Appellants stress the fact that, from the time decedent left the home until the date of his death, the claimant continued to live in and maintain the three-story nine-room house in which she and the decedent had resided prior to the separation. It is argued that she could have supported herself on her own wages in a less ostentatious abode. However, support must be defined in the terms of the living standards and circumstances
[ 207 Pa. Super. Page 533]
of life of the individual involved. As stated in Walker v. Aluminum Company of America, supra, 185 Pa. Superior Ct. 355, 138 A.2d 197: "There are no specific requirements that a claimant must depend upon her husband's contributions in order to maintain a bare subsistence of life". Prior to the death of her husband, claimant was able, by combining her wages with the contributions made by the decedent, to maintain the standard of living which she had enjoyed prior to the separation. After her husband's death, she experienced difficulty in meeting her expenses.
Appellants rely on a number of cases in which the Board found against the claimant. The principle governing appellate review in such a situation has been repeatedly stated to be that, where the Board has found against the party having the burden of proof, the question on appeal is whether there has been a capricious disregard of competent evidence: Mohler v. Cook, 205 Pa. Superior Ct. 232, 209 A.2d 7. In the case at bar, however, the compensation authorities made findings in favor of the party having the burden of proof. We agree with the court below that there is sufficient competent evidence in this record to support these findings. In the words of Judge Gleeson: "We believe that the record before us permitted the Board to find, as it did, that decedent's contributions to claimant constituted a substantial portion of her support. The circumstances of this case suggest that decedent was satisfied to maintain claimant's standard of living as it was when he left the marital home. Such inferences are sufficient to sustain the decision of the Board".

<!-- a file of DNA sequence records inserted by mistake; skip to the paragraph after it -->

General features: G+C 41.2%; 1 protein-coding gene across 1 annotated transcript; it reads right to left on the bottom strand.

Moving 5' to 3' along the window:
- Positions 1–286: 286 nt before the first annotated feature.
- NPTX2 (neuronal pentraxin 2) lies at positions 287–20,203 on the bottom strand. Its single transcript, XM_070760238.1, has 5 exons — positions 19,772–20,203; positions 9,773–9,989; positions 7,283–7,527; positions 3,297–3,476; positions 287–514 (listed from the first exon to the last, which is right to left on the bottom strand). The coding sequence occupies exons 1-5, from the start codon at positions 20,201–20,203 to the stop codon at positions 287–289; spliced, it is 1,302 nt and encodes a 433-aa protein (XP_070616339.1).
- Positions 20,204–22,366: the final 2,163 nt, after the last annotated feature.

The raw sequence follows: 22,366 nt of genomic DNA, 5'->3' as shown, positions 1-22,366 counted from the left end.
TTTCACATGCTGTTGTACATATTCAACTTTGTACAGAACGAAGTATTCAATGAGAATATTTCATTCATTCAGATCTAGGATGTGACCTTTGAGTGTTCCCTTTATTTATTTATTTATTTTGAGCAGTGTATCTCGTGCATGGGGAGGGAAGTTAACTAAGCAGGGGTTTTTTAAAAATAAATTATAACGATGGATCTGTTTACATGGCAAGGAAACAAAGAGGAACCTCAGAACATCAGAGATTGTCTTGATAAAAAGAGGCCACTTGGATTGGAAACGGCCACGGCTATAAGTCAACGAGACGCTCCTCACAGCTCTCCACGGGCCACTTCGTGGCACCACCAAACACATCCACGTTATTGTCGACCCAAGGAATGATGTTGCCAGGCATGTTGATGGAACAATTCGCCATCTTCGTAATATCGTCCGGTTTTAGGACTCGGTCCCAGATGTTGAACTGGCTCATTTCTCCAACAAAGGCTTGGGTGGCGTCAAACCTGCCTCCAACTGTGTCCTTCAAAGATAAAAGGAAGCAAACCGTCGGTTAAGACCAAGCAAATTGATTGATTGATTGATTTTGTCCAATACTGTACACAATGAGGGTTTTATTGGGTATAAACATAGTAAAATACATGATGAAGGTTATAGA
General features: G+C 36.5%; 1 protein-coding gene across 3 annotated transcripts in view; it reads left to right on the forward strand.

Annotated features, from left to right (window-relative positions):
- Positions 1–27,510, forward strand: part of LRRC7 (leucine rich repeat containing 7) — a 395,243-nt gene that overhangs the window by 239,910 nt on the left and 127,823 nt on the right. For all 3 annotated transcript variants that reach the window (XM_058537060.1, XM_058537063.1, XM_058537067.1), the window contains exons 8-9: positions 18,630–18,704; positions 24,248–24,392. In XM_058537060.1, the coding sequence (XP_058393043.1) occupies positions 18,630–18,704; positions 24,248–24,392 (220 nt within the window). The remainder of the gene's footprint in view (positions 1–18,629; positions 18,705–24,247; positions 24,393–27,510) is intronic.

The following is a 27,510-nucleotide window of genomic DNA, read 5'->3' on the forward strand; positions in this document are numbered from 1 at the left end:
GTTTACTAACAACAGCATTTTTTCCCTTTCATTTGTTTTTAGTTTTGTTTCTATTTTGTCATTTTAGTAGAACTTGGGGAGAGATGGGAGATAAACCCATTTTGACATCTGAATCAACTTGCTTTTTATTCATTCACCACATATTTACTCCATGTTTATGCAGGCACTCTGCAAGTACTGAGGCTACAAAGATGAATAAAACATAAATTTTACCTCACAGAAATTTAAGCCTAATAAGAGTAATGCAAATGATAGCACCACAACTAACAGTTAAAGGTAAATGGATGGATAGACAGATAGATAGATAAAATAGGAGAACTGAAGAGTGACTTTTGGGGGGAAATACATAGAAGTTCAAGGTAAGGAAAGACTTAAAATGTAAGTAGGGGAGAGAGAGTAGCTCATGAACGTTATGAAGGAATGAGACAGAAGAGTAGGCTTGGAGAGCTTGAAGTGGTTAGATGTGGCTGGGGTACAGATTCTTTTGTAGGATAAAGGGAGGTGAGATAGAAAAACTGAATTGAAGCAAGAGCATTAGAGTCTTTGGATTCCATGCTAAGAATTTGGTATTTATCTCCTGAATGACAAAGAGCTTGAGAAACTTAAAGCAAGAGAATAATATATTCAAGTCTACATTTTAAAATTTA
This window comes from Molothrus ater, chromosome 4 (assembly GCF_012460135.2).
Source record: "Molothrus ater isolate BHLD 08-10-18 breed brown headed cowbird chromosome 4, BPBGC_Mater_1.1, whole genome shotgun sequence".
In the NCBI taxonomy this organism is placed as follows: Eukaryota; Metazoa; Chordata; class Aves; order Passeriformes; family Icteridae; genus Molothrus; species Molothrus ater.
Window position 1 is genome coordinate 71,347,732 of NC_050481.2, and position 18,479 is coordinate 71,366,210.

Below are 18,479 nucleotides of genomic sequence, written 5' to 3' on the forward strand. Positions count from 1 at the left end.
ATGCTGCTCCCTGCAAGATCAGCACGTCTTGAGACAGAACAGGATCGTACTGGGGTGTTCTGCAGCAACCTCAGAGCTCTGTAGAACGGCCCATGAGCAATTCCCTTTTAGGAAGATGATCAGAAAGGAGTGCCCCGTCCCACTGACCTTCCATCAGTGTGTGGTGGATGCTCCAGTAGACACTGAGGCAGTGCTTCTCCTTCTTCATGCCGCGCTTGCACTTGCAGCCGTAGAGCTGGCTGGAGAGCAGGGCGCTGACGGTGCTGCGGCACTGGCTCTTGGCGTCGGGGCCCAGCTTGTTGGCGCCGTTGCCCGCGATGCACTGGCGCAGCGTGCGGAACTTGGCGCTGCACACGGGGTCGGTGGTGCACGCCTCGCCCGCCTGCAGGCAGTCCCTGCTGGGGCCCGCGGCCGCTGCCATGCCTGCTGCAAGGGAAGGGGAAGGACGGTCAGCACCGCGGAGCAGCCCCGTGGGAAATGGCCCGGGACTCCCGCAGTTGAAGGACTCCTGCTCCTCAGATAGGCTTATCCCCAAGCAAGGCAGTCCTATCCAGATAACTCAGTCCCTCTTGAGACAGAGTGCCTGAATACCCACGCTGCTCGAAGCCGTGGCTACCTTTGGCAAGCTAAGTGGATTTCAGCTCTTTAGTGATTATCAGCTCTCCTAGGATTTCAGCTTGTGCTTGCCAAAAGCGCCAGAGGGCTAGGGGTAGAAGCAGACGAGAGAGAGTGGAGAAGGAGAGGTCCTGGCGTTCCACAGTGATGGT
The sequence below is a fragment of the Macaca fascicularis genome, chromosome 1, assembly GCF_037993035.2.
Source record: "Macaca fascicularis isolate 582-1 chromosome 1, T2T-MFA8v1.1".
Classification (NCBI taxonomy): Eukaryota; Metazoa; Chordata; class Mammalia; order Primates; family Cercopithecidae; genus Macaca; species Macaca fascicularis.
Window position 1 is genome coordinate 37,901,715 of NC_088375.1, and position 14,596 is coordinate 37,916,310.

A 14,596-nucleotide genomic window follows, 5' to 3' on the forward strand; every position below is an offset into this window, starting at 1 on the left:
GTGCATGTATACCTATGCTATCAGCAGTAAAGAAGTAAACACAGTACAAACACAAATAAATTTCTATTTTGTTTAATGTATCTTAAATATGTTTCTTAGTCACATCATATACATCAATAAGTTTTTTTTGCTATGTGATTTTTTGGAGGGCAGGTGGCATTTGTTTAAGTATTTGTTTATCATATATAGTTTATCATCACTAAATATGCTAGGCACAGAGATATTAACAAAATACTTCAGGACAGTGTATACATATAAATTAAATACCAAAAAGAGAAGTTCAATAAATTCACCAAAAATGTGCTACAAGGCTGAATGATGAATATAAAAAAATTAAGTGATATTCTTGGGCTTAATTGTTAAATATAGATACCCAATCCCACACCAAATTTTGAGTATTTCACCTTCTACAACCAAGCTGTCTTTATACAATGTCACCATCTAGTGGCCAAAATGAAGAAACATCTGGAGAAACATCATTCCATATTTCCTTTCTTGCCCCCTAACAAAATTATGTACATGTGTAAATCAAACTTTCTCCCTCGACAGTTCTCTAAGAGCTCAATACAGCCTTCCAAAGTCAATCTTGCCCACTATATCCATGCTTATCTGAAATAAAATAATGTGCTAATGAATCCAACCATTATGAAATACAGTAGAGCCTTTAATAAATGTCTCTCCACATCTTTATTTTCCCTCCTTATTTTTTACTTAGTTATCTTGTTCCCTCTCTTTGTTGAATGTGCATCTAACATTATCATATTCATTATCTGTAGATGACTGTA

Concurring Opinion by Ervin, P. J.:
I concur in the result reached by the majority in this case because of the finding by the referee and affirmed by the board "that the claimant and decedent
[ 207 Pa. Super. Page 534]
continued to cohabit as man and wife on weekends to the time of the decedent's death."
I do not agree with the majority, however, that the claimant was receiving from the decedent at the time of his death " a substantial portion of her support." (Emphasis supplied) In Carter v. Vecchione, 183 Pa. Superior Ct. 595, 133 A.2d 297, I considered the language of the 1939 amendment to the Workmen's Compensation Act (Act of June 21, 1939, P. L. 520, § 1, 77 PS § 562), wherein it was made mandatory that the claimant must be "receiving from him a substantial portion of her support." I also quoted from Webster's New International Dictionary, Second Edition, Unabridged, the language to show the meaning of the word "substantial." See also my dissenting opinion in Walker v. Aluminum Co. of America, 185 Pa. Superior Ct. 355, at page 360, 138 A.2d 197. What I then said in those opinions I believe would be applicable to the present case were it not for the fact that the record indicates that the claimant continued to live and cohabit with the decedent up to the time of his death.